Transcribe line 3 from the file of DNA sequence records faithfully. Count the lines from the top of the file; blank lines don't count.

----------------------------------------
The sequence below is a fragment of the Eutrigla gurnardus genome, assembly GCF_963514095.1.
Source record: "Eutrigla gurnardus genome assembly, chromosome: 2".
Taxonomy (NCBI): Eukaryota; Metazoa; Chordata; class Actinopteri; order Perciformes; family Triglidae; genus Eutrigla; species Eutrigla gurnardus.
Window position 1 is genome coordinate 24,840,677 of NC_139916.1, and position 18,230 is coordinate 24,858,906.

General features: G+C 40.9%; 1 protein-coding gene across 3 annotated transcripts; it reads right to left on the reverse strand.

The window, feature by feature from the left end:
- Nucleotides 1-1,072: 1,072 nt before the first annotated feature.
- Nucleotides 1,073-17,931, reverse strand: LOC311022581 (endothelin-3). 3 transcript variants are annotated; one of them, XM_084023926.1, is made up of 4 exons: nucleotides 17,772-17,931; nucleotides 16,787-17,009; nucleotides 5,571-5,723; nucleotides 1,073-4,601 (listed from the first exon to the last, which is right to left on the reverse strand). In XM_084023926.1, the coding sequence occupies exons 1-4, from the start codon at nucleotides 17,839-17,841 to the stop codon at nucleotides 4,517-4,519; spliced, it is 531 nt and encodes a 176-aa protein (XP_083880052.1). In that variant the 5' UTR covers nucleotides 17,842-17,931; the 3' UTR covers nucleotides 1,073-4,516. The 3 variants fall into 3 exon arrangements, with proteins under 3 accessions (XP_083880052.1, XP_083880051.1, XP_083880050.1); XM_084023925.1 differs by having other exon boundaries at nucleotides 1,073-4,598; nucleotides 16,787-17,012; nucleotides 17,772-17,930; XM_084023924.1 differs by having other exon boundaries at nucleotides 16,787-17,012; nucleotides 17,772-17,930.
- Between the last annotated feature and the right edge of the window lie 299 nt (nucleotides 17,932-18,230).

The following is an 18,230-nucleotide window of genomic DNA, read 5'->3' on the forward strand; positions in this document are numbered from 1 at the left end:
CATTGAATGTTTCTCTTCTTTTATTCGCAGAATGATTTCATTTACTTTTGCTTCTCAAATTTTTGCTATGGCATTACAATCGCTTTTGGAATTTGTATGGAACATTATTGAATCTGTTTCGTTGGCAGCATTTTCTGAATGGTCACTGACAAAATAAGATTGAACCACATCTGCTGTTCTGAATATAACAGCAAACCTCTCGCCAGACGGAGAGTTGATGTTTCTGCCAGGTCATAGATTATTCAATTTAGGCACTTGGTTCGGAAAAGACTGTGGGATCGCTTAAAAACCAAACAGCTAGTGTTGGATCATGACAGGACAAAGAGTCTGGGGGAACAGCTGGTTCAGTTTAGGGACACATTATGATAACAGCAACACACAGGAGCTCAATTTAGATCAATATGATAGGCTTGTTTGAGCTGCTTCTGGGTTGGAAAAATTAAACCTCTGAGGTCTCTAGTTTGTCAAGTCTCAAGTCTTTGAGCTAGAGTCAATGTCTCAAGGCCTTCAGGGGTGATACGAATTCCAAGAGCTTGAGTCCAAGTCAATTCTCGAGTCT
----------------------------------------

Taxonomy (NCBI): Eukaryota; Metazoa; Chordata; class Actinopteri; order Perciformes; family Triglidae; genus Eutrigla; species Eutrigla gurnardus.